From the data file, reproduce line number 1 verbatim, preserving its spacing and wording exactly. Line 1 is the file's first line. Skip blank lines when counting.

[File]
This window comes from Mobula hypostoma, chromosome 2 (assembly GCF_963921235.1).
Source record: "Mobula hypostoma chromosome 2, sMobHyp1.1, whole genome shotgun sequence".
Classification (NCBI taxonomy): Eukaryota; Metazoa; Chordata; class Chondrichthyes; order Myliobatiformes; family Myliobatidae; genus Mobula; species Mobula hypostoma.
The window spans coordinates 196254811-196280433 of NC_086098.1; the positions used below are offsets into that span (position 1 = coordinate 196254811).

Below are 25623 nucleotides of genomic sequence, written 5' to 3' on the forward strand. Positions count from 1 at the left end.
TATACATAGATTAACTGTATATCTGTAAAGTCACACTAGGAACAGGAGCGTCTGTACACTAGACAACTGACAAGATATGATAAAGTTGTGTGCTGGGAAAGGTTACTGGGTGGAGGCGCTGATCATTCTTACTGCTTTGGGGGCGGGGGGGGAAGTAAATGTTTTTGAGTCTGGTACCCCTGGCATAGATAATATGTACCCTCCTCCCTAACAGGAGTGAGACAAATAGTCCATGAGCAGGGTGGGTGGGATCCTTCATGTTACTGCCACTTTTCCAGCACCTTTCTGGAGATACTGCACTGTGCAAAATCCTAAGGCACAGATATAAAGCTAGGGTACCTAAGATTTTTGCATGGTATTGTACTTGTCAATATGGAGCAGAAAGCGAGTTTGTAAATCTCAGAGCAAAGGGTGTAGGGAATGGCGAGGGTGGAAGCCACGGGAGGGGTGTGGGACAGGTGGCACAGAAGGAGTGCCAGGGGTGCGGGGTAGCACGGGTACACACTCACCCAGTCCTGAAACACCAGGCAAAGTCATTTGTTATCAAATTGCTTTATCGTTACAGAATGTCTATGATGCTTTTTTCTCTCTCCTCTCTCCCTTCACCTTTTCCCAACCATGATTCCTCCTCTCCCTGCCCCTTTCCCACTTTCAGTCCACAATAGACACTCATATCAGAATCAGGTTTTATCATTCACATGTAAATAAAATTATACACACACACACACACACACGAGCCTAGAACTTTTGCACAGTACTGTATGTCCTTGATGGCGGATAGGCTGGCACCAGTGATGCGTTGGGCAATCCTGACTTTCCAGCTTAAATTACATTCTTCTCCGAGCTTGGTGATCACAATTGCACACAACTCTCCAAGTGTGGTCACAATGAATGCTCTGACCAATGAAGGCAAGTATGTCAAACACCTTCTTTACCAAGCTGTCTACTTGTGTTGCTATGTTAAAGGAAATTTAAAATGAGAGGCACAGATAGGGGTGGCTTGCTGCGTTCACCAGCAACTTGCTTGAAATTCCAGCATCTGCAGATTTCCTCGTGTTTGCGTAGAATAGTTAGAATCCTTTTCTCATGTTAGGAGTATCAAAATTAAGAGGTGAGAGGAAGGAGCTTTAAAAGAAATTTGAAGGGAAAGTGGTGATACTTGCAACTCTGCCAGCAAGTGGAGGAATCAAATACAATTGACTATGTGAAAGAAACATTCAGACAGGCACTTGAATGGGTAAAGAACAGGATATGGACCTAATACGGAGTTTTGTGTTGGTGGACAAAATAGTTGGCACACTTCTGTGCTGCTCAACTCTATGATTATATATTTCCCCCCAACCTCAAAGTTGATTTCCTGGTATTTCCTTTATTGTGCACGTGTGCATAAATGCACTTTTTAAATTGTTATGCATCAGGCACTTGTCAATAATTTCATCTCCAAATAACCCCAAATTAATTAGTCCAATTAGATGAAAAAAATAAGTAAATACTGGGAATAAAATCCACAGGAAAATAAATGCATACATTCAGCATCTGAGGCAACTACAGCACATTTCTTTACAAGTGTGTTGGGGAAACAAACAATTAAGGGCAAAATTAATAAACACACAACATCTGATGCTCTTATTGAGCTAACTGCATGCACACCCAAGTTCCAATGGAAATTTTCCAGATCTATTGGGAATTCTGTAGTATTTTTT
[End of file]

This window comes from Mobula hypostoma, chromosome 2 (assembly GCF_963921235.1).